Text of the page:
New York City's business leaders have looked for ways to help the city during its looming financial crisis, as they have done previously in tough times, but some say they haven't found much of a partner in Mayor Bill de Blasio.
The new coronavirus pandemic has devastated the city's economy and erased billions of dollars in tax revenue. Nearly 650,000 people were unemployed as of August and thousands of small businesses have closed since March.
Executives across major industries have offered their assistance, as they did in the 1970s and after the Sept. 11, 2001, terrorist attacks.
"I don't feel like we have a plan as it relates to the city emerging better and stronger," said Scott Rechler, chief executive of RXR Realty, a developer and property manager whose portfolio includes several midtown buildings.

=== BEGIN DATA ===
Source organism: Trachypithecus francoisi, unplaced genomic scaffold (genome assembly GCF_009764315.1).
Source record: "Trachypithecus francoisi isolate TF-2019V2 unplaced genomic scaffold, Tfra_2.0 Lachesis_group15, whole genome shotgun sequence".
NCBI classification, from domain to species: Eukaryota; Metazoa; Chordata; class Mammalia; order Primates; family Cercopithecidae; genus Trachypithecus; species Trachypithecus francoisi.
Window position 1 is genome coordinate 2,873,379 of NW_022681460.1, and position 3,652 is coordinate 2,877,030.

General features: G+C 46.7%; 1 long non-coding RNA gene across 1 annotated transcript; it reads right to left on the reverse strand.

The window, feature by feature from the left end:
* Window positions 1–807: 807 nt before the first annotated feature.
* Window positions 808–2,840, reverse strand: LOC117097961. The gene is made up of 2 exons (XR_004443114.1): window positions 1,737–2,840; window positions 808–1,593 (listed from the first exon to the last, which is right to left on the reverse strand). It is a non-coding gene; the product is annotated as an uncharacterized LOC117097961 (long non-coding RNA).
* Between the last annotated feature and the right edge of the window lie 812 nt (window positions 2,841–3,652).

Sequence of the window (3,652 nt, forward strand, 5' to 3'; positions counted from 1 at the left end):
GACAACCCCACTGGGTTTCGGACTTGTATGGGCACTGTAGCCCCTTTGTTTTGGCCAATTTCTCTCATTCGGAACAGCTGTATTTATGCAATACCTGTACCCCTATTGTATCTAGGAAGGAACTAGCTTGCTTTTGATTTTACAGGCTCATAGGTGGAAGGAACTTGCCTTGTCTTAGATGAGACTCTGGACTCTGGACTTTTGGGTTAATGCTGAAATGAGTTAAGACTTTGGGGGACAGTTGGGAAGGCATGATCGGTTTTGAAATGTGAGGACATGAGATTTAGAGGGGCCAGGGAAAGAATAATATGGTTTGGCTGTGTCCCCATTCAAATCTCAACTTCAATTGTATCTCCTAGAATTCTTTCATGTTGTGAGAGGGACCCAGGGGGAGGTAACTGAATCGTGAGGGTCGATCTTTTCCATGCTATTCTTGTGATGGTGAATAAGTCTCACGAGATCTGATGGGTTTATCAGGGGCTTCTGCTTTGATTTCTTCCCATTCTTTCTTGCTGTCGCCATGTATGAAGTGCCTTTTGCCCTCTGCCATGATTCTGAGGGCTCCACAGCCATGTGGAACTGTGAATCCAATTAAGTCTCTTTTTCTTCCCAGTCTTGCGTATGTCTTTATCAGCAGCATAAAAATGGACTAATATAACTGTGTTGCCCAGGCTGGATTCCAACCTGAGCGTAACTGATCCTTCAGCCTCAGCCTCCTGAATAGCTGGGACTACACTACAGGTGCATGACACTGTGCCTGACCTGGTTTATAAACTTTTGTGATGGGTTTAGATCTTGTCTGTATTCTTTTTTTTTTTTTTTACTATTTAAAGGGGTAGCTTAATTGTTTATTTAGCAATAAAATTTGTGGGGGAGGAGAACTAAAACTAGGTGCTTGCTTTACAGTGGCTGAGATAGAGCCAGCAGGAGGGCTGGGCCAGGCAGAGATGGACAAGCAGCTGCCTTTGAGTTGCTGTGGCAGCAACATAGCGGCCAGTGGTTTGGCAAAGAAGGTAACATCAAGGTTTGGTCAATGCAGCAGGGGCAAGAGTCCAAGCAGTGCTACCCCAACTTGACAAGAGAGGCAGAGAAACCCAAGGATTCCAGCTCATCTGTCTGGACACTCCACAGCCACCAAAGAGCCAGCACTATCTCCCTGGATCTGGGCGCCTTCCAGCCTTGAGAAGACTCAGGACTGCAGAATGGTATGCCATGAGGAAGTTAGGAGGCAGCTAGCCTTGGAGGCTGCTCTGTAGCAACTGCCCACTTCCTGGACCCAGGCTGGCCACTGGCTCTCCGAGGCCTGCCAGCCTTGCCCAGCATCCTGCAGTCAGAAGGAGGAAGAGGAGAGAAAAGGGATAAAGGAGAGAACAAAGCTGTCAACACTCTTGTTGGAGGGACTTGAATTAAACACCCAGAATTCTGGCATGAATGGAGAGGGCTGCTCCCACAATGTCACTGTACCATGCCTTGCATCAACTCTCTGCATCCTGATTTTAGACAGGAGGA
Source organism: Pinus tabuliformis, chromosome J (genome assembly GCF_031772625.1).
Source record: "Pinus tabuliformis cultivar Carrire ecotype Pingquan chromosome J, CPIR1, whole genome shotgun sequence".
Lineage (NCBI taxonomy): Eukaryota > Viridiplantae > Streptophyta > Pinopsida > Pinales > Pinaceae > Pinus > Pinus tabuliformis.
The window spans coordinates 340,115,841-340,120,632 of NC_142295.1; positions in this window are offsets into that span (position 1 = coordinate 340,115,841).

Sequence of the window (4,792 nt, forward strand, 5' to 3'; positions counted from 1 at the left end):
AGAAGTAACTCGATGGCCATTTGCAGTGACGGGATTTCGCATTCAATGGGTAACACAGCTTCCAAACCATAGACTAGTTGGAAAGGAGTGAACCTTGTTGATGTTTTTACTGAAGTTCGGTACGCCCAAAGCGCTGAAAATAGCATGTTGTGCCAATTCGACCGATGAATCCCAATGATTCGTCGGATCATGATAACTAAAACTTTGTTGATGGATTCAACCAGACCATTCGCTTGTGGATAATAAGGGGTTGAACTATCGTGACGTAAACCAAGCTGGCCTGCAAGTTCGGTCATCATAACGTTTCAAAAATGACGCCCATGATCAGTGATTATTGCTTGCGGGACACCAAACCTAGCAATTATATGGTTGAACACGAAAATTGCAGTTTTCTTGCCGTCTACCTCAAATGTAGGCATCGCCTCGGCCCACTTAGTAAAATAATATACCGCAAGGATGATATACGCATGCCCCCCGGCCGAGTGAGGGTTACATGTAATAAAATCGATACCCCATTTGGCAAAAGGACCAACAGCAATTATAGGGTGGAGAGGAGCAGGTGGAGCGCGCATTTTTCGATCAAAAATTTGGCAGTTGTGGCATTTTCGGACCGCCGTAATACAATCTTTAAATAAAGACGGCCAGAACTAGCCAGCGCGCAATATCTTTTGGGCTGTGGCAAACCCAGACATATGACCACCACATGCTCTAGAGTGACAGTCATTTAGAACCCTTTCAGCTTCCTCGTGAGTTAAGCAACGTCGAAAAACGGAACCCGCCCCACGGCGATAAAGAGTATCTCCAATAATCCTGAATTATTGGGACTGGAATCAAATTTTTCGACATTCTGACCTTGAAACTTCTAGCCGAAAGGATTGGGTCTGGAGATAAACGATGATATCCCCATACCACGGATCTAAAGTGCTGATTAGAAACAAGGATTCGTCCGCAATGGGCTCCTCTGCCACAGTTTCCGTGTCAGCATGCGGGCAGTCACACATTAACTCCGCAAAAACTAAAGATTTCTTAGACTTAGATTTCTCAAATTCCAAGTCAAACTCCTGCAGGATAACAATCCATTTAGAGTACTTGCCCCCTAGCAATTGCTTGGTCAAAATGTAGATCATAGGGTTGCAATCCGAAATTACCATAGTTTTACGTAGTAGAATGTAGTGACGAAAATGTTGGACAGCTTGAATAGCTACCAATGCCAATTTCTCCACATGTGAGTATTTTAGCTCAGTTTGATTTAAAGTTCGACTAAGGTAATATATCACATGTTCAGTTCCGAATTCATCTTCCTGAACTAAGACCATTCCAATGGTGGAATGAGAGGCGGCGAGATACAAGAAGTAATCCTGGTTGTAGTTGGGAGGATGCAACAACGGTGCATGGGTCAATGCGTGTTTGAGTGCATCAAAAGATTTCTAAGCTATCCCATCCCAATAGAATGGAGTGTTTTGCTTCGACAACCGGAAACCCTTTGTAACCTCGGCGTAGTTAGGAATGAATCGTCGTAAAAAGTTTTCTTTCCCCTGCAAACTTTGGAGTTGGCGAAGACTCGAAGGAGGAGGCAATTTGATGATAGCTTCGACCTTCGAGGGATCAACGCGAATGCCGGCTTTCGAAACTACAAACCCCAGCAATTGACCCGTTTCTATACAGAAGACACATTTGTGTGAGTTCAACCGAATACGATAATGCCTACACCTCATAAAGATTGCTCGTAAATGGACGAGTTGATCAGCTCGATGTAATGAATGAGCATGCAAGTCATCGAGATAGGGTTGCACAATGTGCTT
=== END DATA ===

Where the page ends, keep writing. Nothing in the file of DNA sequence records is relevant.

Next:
Rechler was one of more than 160 business leaders who signed an open letter last month warning of deteriorating conditions in the city and growing anxiety over public safety, cleanliness and other quality-of-life issues. They urged the mayor to restore some essential services like garbage pickups and graffiti removal that had been reduced or eliminated from the city's most recent budget.
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